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Monday, May 31, 2010

Configure Basic SUDO privileges.

sudo allows a permitted user to execute a command as the superuser or another user, as specified in the sudoers file

main configuration file is /etc/sudoers

My Lab
Non root user "test"
password "123456"

cat /etc/passwd |grep test
test:x:503:504::/home/test:/bin/bash

Here I'll enable access to "test" user to use sudo privileges.
You need to edit this file using special command,
1 [root@redhat ~]# visudo

2 Find entry called,
## Allow root to run any commands anywhere
root ALL=(ALL) ALL

After the root entry put your user name here, Like this
test redhat=(ALL) ALL

Save and quit.

Note :- redhat mean your hostname

Note :- You can edit this file using vi (Like "vi /etc/sudoers") But after you edit and if there any misconfiguration it won't show you. But if you use "visudo" then if there any error when you close file it will show you the error.
Example: I put my entry like this "test redhat=(ALL) AL". Then it's will gave me a error message like this,

Warning: undeclared Cmnd_Alias `AL' referenced near line 72

So this is easy to understand where you need to edit file.

OK. now we configured "test" user to sudo privileges.

3 Loggin as a test user
[root@redhat ~]# su test
[test@redhat root]$

Now we try to find out user permission for the /var/log/message log file
[test@redhat root]$ tail /var/log/messages
tail: cannot open `/var/log/messages' for reading: Permission denied

It's says permission denied.

4 Then use sudo privileges and try
[test@redhat root]$ sudo tail /var/log/messages

Its will give you this kind of security warning message.

We trust you have received the usual lecture from the local System
Administrator. It usually boils down to these three things:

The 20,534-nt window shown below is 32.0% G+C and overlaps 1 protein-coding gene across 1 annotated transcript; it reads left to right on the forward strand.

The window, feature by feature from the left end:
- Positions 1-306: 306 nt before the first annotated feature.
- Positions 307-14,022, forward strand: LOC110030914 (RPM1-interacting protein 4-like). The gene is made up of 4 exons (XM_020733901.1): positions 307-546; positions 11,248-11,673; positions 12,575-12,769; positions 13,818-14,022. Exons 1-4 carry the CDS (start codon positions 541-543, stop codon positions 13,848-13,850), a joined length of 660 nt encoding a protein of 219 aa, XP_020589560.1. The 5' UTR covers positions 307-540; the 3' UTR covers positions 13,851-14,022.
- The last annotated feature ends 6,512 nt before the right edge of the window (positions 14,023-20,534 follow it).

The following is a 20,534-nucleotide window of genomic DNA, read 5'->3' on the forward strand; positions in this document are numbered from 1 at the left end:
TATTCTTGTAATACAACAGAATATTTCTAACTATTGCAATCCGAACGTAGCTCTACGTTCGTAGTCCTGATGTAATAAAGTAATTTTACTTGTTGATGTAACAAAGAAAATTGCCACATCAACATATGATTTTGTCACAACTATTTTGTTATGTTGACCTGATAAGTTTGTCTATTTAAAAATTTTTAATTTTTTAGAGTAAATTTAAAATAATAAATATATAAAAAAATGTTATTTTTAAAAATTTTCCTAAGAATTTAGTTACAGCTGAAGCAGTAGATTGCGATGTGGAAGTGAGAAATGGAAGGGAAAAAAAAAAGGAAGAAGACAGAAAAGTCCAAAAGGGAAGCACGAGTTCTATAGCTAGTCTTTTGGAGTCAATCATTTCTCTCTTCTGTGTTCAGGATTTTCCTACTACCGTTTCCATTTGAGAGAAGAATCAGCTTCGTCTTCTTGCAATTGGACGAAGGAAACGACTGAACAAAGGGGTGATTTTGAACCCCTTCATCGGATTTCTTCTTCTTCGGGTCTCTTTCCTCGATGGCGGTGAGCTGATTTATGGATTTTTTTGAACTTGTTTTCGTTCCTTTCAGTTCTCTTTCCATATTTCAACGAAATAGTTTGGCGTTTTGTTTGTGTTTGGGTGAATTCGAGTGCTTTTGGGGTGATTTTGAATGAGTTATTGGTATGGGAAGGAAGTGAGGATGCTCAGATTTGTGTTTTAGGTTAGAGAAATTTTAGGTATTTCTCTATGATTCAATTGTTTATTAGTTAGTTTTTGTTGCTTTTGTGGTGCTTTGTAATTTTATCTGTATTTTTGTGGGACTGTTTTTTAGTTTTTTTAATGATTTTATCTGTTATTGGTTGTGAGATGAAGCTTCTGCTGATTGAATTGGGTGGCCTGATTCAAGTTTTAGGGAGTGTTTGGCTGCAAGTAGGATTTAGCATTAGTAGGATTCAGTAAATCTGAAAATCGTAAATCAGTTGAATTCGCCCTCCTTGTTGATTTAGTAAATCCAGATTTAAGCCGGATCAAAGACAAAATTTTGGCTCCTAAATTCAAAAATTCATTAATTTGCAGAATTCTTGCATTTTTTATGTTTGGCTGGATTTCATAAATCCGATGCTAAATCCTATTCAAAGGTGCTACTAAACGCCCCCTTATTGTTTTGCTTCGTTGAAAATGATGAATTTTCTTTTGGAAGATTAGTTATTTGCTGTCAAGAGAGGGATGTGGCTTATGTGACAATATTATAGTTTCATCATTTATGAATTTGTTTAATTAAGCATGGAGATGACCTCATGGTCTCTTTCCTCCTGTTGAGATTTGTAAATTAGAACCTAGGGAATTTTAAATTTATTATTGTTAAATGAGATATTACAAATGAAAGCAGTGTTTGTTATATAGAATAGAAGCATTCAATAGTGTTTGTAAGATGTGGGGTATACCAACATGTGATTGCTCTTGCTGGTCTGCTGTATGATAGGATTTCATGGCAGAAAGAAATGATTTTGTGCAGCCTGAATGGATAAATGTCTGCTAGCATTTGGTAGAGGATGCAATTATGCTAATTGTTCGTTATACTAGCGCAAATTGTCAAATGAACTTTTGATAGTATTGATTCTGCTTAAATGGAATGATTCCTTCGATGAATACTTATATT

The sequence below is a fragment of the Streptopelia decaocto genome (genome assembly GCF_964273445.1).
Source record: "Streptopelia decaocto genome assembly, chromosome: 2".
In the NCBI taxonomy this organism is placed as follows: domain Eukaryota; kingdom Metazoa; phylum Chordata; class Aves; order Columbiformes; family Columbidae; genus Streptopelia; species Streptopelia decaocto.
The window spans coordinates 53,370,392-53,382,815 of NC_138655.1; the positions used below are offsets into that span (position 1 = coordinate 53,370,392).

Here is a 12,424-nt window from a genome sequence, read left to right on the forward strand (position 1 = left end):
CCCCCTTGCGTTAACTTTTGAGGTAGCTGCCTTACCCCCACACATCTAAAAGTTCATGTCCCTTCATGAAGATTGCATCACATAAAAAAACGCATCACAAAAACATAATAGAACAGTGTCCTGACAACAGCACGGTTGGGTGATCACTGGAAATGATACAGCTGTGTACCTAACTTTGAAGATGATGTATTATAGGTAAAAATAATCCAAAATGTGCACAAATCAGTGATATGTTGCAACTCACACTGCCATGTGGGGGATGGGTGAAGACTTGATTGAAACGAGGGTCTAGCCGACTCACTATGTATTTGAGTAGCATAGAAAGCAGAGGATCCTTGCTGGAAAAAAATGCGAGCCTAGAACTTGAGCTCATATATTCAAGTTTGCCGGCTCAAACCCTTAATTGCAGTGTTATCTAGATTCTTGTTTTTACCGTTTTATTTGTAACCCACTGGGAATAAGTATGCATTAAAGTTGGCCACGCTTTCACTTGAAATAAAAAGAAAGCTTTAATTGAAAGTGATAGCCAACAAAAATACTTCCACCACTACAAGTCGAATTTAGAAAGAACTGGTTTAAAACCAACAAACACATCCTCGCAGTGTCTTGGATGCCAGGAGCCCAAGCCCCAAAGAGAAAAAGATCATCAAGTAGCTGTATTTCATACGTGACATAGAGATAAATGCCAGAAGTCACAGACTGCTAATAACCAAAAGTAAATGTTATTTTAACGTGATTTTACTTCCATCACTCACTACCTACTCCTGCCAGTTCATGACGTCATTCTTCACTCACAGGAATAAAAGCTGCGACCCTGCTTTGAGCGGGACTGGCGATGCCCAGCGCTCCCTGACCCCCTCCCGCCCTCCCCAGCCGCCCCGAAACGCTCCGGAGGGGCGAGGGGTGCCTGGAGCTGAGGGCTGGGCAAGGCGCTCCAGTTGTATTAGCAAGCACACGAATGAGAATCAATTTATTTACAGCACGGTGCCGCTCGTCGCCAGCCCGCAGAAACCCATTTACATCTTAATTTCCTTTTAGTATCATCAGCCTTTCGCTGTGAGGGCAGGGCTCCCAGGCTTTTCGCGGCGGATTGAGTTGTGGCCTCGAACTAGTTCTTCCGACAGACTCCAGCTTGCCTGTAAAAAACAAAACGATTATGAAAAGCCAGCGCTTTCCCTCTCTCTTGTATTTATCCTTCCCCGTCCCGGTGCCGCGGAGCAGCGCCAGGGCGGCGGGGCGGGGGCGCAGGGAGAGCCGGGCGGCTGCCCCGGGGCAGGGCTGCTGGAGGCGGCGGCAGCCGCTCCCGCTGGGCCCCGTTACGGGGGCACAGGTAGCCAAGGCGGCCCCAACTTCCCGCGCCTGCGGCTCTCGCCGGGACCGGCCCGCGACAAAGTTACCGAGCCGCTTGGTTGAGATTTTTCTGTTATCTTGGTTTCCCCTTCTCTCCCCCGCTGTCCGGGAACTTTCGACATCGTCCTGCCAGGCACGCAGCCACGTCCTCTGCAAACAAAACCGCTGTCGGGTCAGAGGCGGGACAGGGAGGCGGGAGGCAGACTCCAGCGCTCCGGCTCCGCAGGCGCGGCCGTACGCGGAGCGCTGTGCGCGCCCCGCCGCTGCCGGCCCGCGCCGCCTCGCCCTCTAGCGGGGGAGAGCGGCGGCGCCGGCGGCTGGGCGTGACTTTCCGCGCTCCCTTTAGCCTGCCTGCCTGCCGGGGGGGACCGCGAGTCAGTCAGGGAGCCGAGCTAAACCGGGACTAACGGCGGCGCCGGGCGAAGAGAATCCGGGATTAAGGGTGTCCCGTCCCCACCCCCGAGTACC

#1) Respect the privacy of others.
#2) Think before you type.
#3) With great power comes great responsibility.

Password:

5 Type password for user test. In my case 123456

Then it will show the message log as follows,
May 31 06:34:32 redhat smartd[2321]: smartd has fork()ed into background mode. New PID=2321.
May 31 06:34:32 redhat init: open(/dev/pts/0): No such file or directory
May 31 06:34:33 redhat pcscd: winscard.c:219:SCardConnect() Reader E-Gate 0 0 Not Found
May 31 06:34:33 redhat last message repeated 3 times

Now we already enabled basic sudo privileges to user test

If your not sudo user,
I added user called test2 and test2 is not sudo user.

[test2@redhat root]$ sudo tail /var/log/messages

We trust you have received the usual lecture from the local System
Administrator. It usually boils down to these three things:

#1) Respect the privacy of others.
#2) Think before you type.
#3) With great power comes great responsibility.

Password:
test2 is not in the sudoers file. This incident will be reported.

Even if test2 provide his password it's give error like this and it's says test2 is not include in sudo file.

You can find this incident under /var/log/secure

[root@redhat ~]# tail /var/log/secure

May 31 06:55:39 rhce sudo: test2 : user NOT in sudoers ; TTY=pts/1 ; PWD=/root ; USER=root ; COMMAND=/usr/bin/tail /var/log/messages
May 31 06:56:56 rhce su: pam_unix(su:session): session closed for user test2

As you can see above test2 is not sudo privilege user and this incident already tracked under secure log file.




Monday, May 3, 2010

Linux Terminal Server - Using VNC sessions.


This will describe about setting up VNC server with xinetd. Actually this will work like terminal servers in Windows system.
You can create separate user login's and password for individual users.